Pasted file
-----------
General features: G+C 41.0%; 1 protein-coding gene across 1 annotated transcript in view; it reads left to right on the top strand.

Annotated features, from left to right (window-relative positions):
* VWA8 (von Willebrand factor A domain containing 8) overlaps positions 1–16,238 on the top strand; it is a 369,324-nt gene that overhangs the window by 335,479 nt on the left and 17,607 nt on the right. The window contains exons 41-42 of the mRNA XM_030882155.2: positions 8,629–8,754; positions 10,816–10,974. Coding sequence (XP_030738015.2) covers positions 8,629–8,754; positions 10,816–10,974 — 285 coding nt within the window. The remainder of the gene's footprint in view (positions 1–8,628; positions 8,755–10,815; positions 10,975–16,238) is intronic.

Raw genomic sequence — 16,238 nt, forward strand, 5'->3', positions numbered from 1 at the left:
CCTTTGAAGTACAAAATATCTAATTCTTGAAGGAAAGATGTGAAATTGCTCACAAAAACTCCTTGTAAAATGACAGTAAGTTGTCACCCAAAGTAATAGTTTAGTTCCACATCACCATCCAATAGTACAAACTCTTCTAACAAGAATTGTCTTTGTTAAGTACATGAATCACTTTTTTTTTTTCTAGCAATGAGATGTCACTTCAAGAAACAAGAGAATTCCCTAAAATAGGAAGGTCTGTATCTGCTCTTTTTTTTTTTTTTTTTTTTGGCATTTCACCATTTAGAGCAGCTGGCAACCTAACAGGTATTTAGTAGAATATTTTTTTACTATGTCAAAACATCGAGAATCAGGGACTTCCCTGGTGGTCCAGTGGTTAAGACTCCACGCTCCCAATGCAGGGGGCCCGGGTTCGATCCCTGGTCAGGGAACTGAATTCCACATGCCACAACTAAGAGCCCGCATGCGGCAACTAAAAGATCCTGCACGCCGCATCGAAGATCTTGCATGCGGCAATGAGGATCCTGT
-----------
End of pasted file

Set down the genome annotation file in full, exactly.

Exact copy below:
General features: G+C 41.0%; 1 protein-coding gene across 1 annotated transcript in view; it reads left to right on the top strand.

Annotated features, from left to right (window-relative positions):
* VWA8 (von Willebrand factor A domain containing 8) overlaps positions 1–16,238 on the top strand; it is a 369,324-nt gene that overhangs the window by 335,479 nt on the left and 17,607 nt on the right. The window contains exons 41-42 of the mRNA XM_030882155.2: positions 8,629–8,754; positions 10,816–10,974. Coding sequence (XP_030738015.2) covers positions 8,629–8,754; positions 10,816–10,974 — 285 coding nt within the window. The remainder of the gene's footprint in view (positions 1–8,628; positions 8,755–10,815; positions 10,975–16,238) is intronic.

Raw genomic sequence — 16,238 nt, forward strand, 5'->3', positions numbered from 1 at the left:
CCTTTGAAGTACAAAATATCTAATTCTTGAAGGAAAGATGTGAAATTGCTCACAAAAACTCCTTGTAAAATGACAGTAAGTTGTCACCCAAAGTAATAGTTTAGTTCCACATCACCATCCAATAGTACAAACTCTTCTAACAAGAATTGTCTTTGTTAAGTACATGAATCACTTTTTTTTTTTCTAGCAATGAGATGTCACTTCAAGAAACAAGAGAATTCCCTAAAATAGGAAGGTCTGTATCTGCTCTTTTTTTTTTTTTTTTTTTTGGCATTTCACCATTTAGAGCAGCTGGCAACCTAACAGGTATTTAGTAGAATATTTTTTTACTATGTCAAAACATCGAGAATCAGGGACTTCCCTGGTGGTCCAGTGGTTAAGACTCCACGCTCCCAATGCAGGGGGCCCGGGTTCGATCCCTGGTCAGGGAACTGAATTCCACATGCCACAACTAAGAGCCCGCATGCGGCAACTAAAAGATCCTGCACGCCGCATCGAAGATCTTGCATGCGGCAATGAGGATCCTGT